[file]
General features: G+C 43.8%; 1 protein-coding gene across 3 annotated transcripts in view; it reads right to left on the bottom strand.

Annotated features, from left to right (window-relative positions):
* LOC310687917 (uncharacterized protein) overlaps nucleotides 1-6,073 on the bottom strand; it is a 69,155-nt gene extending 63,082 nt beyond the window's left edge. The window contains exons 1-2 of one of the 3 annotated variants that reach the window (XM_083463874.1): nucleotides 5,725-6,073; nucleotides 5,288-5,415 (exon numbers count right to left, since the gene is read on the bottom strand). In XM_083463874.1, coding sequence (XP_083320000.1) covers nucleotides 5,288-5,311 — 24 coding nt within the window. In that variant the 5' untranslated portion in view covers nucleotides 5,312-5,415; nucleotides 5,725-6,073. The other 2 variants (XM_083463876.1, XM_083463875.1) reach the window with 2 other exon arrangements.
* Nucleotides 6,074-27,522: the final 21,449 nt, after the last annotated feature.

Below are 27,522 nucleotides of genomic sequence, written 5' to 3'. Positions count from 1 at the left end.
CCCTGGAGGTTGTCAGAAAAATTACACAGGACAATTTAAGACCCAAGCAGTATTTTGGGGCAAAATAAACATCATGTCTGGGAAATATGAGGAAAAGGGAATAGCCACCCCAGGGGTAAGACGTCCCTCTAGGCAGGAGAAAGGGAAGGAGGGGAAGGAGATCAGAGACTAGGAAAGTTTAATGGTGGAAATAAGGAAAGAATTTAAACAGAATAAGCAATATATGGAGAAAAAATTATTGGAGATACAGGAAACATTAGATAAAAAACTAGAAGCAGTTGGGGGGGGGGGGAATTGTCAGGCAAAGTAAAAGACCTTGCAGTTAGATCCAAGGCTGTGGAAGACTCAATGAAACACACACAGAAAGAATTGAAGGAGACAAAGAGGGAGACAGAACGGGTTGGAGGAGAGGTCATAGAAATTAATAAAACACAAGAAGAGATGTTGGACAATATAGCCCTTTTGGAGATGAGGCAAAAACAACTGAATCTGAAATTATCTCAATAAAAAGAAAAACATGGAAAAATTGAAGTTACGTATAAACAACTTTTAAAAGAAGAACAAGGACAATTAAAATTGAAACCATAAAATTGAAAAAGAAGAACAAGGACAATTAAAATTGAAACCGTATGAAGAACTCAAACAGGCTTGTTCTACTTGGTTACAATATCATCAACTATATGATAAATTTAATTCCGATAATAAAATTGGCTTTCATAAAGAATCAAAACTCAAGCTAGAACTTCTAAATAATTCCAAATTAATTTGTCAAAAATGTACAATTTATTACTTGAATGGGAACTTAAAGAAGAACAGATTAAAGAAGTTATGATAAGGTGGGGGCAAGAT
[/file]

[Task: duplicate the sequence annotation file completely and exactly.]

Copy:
General features: G+C 43.8%; 1 protein-coding gene across 3 annotated transcripts in view; it reads right to left on the bottom strand.

Annotated features, from left to right (window-relative positions):
* LOC310687917 (uncharacterized protein) overlaps nucleotides 1-6,073 on the bottom strand; it is a 69,155-nt gene extending 63,082 nt beyond the window's left edge. The window contains exons 1-2 of one of the 3 annotated variants that reach the window (XM_083463874.1): nucleotides 5,725-6,073; nucleotides 5,288-5,415 (exon numbers count right to left, since the gene is read on the bottom strand). In XM_083463874.1, coding sequence (XP_083320000.1) covers nucleotides 5,288-5,311 — 24 coding nt within the window. In that variant the 5' untranslated portion in view covers nucleotides 5,312-5,415; nucleotides 5,725-6,073. The other 2 variants (XM_083463876.1, XM_083463875.1) reach the window with 2 other exon arrangements.
* Nucleotides 6,074-27,522: the final 21,449 nt, after the last annotated feature.

Below are 27,522 nucleotides of genomic sequence, written 5' to 3'. Positions count from 1 at the left end.
CCCTGGAGGTTGTCAGAAAAATTACACAGGACAATTTAAGACCCAAGCAGTATTTTGGGGCAAAATAAACATCATGTCTGGGAAATATGAGGAAAAGGGAATAGCCACCCCAGGGGTAAGACGTCCCTCTAGGCAGGAGAAAGGGAAGGAGGGGAAGGAGATCAGAGACTAGGAAAGTTTAATGGTGGAAATAAGGAAAGAATTTAAACAGAATAAGCAATATATGGAGAAAAAATTATTGGAGATACAGGAAACATTAGATAAAAAACTAGAAGCAGTTGGGGGGGGGGGGAATTGTCAGGCAAAGTAAAAGACCTTGCAGTTAGATCCAAGGCTGTGGAAGACTCAATGAAACACACACAGAAAGAATTGAAGGAGACAAAGAGGGAGACAGAACGGGTTGGAGGAGAGGTCATAGAAATTAATAAAACACAAGAAGAGATGTTGGACAATATAGCCCTTTTGGAGATGAGGCAAAAACAACTGAATCTGAAATTATCTCAATAAAAAGAAAAACATGGAAAAATTGAAGTTACGTATAAACAACTTTTAAAAGAAGAACAAGGACAATTAAAATTGAAACCATAAAATTGAAAAAGAAGAACAAGGACAATTAAAATTGAAACCGTATGAAGAACTCAAACAGGCTTGTTCTACTTGGTTACAATATCATCAACTATATGATAAATTTAATTCCGATAATAAAATTGGCTTTCATAAAGAATCAAAACTCAAGCTAGAACTTCTAAATAATTCCAAATTAATTTGTCAAAAATGTACAATTTATTACTTGAATGGGAACTTAAAGAAGAACAGATTAAAGAAGTTATGATAAGGTGGGGGCAAGAT